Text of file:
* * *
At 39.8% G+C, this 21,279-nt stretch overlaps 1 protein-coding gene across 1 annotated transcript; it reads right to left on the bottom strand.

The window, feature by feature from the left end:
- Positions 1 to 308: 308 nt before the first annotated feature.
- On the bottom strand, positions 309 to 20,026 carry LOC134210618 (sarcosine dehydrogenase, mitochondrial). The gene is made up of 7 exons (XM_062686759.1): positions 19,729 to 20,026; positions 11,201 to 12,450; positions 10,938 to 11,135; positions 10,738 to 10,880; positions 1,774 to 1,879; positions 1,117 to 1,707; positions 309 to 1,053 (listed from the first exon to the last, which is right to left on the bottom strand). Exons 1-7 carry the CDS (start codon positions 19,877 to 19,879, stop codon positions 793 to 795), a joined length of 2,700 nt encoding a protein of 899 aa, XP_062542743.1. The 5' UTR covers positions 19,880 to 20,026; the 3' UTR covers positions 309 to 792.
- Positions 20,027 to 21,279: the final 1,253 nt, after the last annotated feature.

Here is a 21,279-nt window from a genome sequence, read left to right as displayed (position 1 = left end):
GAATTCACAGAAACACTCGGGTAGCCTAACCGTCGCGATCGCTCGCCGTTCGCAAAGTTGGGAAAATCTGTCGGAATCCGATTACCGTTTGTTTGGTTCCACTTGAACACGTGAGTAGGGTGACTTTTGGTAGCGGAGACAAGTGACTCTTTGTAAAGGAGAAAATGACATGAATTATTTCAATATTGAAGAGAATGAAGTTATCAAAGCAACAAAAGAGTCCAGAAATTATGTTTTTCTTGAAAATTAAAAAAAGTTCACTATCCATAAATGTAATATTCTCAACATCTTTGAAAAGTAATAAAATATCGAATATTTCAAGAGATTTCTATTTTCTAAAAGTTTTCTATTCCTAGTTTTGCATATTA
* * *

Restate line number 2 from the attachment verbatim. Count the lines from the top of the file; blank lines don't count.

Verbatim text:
The window, feature by feature from the left end: